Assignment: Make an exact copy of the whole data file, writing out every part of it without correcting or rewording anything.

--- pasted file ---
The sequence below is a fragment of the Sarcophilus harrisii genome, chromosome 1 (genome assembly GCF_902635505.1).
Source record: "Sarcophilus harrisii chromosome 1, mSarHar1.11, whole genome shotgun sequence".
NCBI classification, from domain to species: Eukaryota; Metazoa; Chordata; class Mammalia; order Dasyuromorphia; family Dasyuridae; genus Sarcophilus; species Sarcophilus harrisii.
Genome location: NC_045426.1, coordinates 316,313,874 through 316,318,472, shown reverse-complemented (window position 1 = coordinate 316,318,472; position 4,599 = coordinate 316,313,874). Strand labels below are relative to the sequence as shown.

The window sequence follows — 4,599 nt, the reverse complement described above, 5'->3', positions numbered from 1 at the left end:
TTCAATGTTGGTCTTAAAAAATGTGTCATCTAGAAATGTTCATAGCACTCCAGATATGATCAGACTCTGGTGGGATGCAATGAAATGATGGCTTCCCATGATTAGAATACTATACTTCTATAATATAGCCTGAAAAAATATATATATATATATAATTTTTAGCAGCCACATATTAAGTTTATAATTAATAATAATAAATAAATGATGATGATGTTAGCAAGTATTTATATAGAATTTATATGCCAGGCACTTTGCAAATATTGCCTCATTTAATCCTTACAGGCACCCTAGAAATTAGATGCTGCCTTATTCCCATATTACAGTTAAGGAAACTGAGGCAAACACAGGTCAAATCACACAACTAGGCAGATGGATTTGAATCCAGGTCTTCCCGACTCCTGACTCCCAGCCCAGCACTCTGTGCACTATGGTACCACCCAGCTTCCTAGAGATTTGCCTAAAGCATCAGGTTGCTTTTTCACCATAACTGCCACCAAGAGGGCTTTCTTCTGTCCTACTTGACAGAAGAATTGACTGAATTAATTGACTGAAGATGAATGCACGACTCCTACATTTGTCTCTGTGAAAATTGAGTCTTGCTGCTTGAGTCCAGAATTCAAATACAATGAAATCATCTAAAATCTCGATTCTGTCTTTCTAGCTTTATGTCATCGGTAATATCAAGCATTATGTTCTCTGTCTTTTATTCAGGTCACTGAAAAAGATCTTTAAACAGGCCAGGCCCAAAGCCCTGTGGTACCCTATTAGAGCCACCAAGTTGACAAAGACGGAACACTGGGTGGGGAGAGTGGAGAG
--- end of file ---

The sequence below is a fragment of the Sarcophilus harrisii genome, chromosome 1 (genome assembly GCF_902635505.1).
Source record: "Sarcophilus harrisii chromosome 1, mSarHar1.11, whole genome shotgun sequence".
NCBI classification, from domain to species: Eukaryota; Metazoa; Chordata; class Mammalia; order Dasyuromorphia; family Dasyuridae; genus Sarcophilus; species Sarcophilus harrisii.
Genome location: NC_045426.1, coordinates 316,313,874 through 316,318,472, shown reverse-complemented (window position 1 = coordinate 316,318,472; position 4,599 = coordinate 316,313,874). Strand labels below are relative to the sequence as shown.

The window sequence follows — 4,599 nt, the reverse complement described above, 5'->3', positions numbered from 1 at the left end:
TTCAATGTTGGTCTTAAAAAATGTGTCATCTAGAAATGTTCATAGCACTCCAGATATGATCAGACTCTGGTGGGATGCAATGAAATGATGGCTTCCCATGATTAGAATACTATACTTCTATAATATAGCCTGAAAAAATATATATATATATATAATTTTTAGCAGCCACATATTAAGTTTATAATTAATAATAATAAATAAATGATGATGATGTTAGCAAGTATTTATATAGAATTTATATGCCAGGCACTTTGCAAATATTGCCTCATTTAATCCTTACAGGCACCCTAGAAATTAGATGCTGCCTTATTCCCATATTACAGTTAAGGAAACTGAGGCAAACACAGGTCAAATCACACAACTAGGCAGATGGATTTGAATCCAGGTCTTCCCGACTCCTGACTCCCAGCCCAGCACTCTGTGCACTATGGTACCACCCAGCTTCCTAGAGATTTGCCTAAAGCATCAGGTTGCTTTTTCACCATAACTGCCACCAAGAGGGCTTTCTTCTGTCCTACTTGACAGAAGAATTGACTGAATTAATTGACTGAAGATGAATGCACGACTCCTACATTTGTCTCTGTGAAAATTGAGTCTTGCTGCTTGAGTCCAGAATTCAAATACAATGAAATCATCTAAAATCTCGATTCTGTCTTTCTAGCTTTATGTCATCGGTAATATCAAGCATTATGTTCTCTGTCTTTTATTCAGGTCACTGAAAAAGATCTTTAAACAGGCCAGGCCCAAAGCCCTGTGGTACCCTATTAGAGCCACCAAGTTGACAAAGACGGAACACTGGGTGGGGAGAGTGGAGAG